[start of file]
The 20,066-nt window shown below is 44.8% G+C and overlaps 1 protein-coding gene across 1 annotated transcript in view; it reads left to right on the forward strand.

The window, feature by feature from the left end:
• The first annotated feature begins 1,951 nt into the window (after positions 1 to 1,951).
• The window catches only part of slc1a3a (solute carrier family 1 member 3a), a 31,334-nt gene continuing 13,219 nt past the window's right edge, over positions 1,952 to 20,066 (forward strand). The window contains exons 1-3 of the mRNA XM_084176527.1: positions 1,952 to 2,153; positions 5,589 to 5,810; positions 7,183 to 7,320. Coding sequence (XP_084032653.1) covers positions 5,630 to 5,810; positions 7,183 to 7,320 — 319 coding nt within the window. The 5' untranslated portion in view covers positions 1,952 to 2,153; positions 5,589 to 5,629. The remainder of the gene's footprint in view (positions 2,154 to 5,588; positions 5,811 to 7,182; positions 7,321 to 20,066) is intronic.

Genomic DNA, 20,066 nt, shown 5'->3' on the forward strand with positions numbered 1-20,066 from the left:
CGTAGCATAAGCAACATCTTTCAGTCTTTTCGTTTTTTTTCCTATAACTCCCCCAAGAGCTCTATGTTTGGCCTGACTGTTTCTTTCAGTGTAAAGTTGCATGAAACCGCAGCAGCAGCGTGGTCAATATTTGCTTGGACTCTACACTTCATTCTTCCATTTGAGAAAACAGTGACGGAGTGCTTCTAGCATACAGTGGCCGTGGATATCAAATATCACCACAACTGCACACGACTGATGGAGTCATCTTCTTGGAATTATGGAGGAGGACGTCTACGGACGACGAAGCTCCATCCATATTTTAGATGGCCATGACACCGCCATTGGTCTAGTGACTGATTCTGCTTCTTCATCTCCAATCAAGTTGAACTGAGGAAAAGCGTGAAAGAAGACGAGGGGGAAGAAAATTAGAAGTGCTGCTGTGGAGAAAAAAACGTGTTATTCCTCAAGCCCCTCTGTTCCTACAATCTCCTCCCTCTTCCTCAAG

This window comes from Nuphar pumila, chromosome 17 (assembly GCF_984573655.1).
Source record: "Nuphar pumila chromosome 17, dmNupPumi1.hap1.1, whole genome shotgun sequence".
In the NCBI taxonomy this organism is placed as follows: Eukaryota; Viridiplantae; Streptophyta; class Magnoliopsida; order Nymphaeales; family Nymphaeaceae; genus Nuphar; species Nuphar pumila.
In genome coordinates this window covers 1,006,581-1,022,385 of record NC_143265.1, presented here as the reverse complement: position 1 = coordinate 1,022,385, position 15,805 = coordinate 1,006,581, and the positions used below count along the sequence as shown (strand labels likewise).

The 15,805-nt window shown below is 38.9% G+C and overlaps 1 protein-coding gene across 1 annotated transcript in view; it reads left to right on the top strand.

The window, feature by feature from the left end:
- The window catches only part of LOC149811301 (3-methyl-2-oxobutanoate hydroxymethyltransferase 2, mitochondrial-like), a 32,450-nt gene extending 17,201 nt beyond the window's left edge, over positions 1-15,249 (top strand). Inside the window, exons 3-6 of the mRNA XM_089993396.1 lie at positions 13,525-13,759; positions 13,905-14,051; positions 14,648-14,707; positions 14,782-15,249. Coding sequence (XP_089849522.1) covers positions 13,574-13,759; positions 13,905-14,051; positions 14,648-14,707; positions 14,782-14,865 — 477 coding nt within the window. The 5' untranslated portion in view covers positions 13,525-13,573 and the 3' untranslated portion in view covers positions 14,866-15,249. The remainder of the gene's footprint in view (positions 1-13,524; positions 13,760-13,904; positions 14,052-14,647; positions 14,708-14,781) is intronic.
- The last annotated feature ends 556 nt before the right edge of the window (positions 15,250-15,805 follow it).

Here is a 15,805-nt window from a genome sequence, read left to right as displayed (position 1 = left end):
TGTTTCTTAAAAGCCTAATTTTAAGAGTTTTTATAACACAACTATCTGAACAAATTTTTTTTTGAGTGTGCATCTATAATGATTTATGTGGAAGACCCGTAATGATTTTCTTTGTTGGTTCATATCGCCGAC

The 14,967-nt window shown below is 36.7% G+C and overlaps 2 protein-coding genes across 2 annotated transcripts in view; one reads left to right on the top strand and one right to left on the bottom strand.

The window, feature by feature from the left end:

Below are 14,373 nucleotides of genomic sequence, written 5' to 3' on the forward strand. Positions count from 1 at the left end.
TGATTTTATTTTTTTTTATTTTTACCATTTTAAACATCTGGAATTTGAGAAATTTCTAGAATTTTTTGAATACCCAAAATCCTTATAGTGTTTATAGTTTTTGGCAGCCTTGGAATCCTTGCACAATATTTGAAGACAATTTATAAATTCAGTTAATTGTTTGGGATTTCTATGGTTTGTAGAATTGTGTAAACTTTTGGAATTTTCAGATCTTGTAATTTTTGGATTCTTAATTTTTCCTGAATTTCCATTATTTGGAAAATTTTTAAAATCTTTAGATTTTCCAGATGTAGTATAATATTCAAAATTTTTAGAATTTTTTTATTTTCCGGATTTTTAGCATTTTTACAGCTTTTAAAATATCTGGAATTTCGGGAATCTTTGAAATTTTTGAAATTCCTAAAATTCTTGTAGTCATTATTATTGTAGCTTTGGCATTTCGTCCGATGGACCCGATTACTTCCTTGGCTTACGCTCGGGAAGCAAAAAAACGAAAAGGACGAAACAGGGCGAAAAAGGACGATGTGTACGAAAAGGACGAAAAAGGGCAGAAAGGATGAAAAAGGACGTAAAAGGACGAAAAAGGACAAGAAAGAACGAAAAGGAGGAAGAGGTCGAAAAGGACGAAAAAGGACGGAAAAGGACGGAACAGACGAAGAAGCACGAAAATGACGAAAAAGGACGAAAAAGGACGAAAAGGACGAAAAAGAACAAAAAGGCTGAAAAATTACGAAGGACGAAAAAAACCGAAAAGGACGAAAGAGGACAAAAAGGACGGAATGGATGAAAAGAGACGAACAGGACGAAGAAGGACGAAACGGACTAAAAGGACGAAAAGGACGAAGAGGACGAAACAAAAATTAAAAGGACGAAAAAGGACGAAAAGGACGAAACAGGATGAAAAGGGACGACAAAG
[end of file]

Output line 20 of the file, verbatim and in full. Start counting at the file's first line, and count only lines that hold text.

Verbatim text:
TGATTTTATTTTTTTTTATTTTTACCATTTTAAACATCTGGAATTTGAGAAATTTCTAGAATTTTTTGAATACCCAAAATCCTTATAGTGTTTATAGTTTTTGGCAGCCTTGGAATCCTTGCACAATATTTGAAGACAATTTATAAATTCAGTTAATTGTTTGGGATTTCTATGGTTTGTAGAATTGTGTAAACTTTTGGAATTTTCAGATCTTGTAATTTTTGGATTCTTAATTTTTCCTGAATTTCCATTATTTGGAAAATTTTTAAAATCTTTAGATTTTCCAGATGTAGTATAATATTCAAAATTTTTAGAATTTTTTTATTTTCCGGATTTTTAGCATTTTTACAGCTTTTAAAATATCTGGAATTTCGGGAATCTTTGAAATTTTTGAAATTCCTAAAATTCTTGTAGTCATTATTATTGTAGCTTTGGCATTTCGTCCGATGGACCCGATTACTTCCTTGGCTTACGCTCGGGAAGCAAAAAAACGAAAAGGACGAAACAGGGCGAAAAAGGACGATGTGTACGAAAAGGACGAAAAAGGGCAGAAAGGATGAAAAAGGACGTAAAAGGACGAAAAAGGACAAGAAAGAACGAAAAGGAGGAAGAGGTCGAAAAGGACGAAAAAGGACGGAAAAGGACGGAACAGACGAAGAAGCACGAAAATGACGAAAAAGGACGAAAAAGGACGAAAAGGACGAAAAAGAACAAAAAGGCTGAAAAATTACGAAGGACGAAAAAAACCGAAAAGGACGAAAGAGGACAAAAAGGACGGAATGGATGAAAAGAGACGAACAGGACGAAGAAGGACGAAACGGACTAAAAGGACGAAAAGGACGAAGAGGACGAAACAAAAATTAAAAGGACGAAAAAGGACGAAAAGGACGAAACAGGATGAAAAGGGACGACAAAG